Twins Prez Not Settling for .500%
Before baseball’s All-Star break last week the Twins’ record was 32-56, a winning percentage of .363. Since their schedule resumed last Friday the Twins earned one victory in a three-game series at home against the Central Division leading Indians.
But even though the club has an awful record, Twins president Dave St. Peter has ambitious expectations for wins and losses before the season ends on October 2. Asked about a hypothetical guarantee by the baseball gods that the Twins will win half their remaining games, St. Peter didn’t buy in. “No, I would never take .500,” he told Sports Headliners last week. “I think we’re capable of being better than that. I am not ready to settle for .500 baseball.”
At least .500 was what the Twins were expected to do with their 2016 schedule after last season’s 83-79 record. What happened? St. Peter listed multiple reasons including lack of offense at the beginning of the season, injuries to key players like All-Star closer Glen Perkins, and also inconsistent bullpen and starting pitching.
St. Peter said the club “dug ourselves a mighty hole” but he is encouraged by the “high quality young players in our system.” Although he didn’t list names, those players surely include the likes of outfield prospects Byron Buxton and Max Kepler, both already with the Twins, and pitcher Jose Berrios at AAA Rochester.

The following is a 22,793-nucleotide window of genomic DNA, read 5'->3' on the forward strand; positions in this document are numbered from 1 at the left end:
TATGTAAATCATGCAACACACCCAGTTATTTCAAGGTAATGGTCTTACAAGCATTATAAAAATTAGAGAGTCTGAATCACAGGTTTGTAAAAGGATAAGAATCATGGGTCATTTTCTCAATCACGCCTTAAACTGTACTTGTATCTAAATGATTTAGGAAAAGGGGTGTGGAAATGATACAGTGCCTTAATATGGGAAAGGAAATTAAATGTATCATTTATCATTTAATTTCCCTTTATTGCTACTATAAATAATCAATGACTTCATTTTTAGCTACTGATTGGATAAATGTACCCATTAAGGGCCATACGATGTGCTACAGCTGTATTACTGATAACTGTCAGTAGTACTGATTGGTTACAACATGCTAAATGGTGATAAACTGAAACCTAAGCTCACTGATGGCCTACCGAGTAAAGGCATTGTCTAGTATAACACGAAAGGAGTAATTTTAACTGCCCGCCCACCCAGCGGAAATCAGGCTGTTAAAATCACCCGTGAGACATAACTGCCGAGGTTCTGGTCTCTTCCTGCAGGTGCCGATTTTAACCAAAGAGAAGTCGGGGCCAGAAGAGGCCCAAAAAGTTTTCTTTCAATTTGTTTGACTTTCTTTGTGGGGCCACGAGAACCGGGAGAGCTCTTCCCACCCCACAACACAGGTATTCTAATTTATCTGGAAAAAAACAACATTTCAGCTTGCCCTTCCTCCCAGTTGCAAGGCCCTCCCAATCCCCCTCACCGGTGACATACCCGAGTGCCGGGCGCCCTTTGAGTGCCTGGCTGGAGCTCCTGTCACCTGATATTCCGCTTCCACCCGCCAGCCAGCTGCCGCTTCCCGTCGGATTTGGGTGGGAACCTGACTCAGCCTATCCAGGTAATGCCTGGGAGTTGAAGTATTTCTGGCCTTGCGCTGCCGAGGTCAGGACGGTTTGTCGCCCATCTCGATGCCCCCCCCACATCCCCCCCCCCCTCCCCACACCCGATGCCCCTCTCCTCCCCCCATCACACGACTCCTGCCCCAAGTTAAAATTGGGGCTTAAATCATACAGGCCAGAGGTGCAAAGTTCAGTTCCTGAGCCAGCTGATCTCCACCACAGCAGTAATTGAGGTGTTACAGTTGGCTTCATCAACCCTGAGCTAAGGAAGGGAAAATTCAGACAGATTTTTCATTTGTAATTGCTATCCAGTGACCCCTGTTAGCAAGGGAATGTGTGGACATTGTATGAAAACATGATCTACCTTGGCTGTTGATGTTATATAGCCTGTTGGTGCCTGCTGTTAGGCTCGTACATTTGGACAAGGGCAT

For the Twins to perform a lot better the rest of this season—and beyond—the organization will need to focus on improving the pitching. Not only is the roster of pitchers and position players being scrutinized, but St. Peter also said the organization’s decision makers will soon be reviewed.
The baseball department is led by Terry Ryan, a longtime favorite of management and ownership. He has been working for the Twins identifying and developing personnel since 1986. He is in his second assignment as general manager after coming back as personnel boss in 2011.
Ryan has fought off cancer in the past and baseball insiders may wonder how much longer he wants the demanding job of rebuilding the Twins who had four consecutive years of 90-plus loss seasons from 2011-2014. St. Peter said a mutual evaluation of Ryan’s future will be made near season’s end.
In talking to St. Peter the message is that everything and everyone will be analyzed. “It’s an ongoing evaluation. I can assure you that,” he said.
No final decision for 2017 has been made about manager Paul Molitor. The Minnesota native and Hall of Fame player managed for the first time last season. His efforts were applauded but with such an awful record this season Molitor and his coaches are on the spot like others in the organization.
St. Peter said he’s “very pleased” with Molitor’s overall work as Twins manager but that’s “not to say he and his coaches don’t accept some responsibility” for the club’s record this season. “There is no doubt in our minds we continue to be big believers in Paul Molitor,” St. Peter said.
The manager and coaches have helped lead the team through a difficult start but the club has won eight of its last 12 games. The Twins also made some progress in June, going 5-5 in the last 10 games.